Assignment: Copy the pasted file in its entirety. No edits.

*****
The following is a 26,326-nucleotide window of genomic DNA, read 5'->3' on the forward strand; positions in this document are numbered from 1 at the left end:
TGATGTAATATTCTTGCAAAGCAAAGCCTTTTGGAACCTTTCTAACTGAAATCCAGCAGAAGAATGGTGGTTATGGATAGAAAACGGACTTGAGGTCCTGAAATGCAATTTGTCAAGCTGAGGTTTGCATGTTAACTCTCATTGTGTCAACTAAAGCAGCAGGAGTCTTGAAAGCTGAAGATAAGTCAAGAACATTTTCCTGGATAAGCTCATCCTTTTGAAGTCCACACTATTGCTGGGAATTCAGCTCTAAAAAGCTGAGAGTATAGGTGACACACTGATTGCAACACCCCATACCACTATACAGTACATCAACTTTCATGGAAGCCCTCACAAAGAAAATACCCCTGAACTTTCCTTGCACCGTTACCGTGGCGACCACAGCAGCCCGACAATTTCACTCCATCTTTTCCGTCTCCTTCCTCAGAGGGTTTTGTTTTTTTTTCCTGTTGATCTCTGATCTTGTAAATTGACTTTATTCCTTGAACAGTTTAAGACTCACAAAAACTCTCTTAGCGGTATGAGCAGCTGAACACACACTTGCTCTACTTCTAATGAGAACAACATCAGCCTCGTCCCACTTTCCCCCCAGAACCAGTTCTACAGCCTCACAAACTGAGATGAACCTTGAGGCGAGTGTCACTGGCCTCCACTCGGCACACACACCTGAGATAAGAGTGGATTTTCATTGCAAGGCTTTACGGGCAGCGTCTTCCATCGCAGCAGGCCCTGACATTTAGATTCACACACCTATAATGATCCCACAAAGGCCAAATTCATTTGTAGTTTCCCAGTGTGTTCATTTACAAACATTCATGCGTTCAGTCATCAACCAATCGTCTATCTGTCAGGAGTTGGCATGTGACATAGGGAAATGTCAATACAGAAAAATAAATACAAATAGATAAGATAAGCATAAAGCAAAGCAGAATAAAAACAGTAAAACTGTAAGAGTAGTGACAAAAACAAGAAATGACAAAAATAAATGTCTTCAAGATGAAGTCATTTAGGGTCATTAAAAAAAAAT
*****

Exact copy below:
The following is a 26,326-nucleotide window of genomic DNA, read 5'->3' on the forward strand; positions in this document are numbered from 1 at the left end:
TGATGTAATATTCTTGCAAAGCAAAGCCTTTTGGAACCTTTCTAACTGAAATCCAGCAGAAGAATGGTGGTTATGGATAGAAAACGGACTTGAGGTCCTGAAATGCAATTTGTCAAGCTGAGGTTTGCATGTTAACTCTCATTGTGTCAACTAAAGCAGCAGGAGTCTTGAAAGCTGAAGATAAGTCAAGAACATTTTCCTGGATAAGCTCATCCTTTTGAAGTCCACACTATTGCTGGGAATTCAGCTCTAAAAAGCTGAGAGTATAGGTGACACACTGATTGCAACACCCCATACCACTATACAGTACATCAACTTTCATGGAAGCCCTCACAAAGAAAATACCCCTGAACTTTCCTTGCACCGTTACCGTGGCGACCACAGCAGCCCGACAATTTCACTCCATCTTTTCCGTCTCCTTCCTCAGAGGGTTTTGTTTTTTTTTCCTGTTGATCTCTGATCTTGTAAATTGACTTTATTCCTTGAACAGTTTAAGACTCACAAAAACTCTCTTAGCGGTATGAGCAGCTGAACACACACTTGCTCTACTTCTAATGAGAACAACATCAGCCTCGTCCCACTTTCCCCCCAGAACCAGTTCTACAGCCTCACAAACTGAGATGAACCTTGAGGCGAGTGTCACTGGCCTCCACTCGGCACACACACCTGAGATAAGAGTGGATTTTCATTGCAAGGCTTTACGGGCAGCGTCTTCCATCGCAGCAGGCCCTGACATTTAGATTCACACACCTATAATGATCCCACAAAGGCCAAATTCATTTGTAGTTTCCCAGTGTGTTCATTTACAAACATTCATGCGTTCAGTCATCAACCAATCGTCTATCTGTCAGGAGTTGGCATGTGACATAGGGAAATGTCAATACAGAAAAATAAATACAAATAGATAAGATAAGCATAAAGCAAAGCAGAATAAAAACAGTAAAACTGTAAGAGTAGTGACAAAAACAAGAAATGACAAAAATAAATGTCTTCAAGATGAAGTCATTTAGGGTCATTAAAAAAAAAT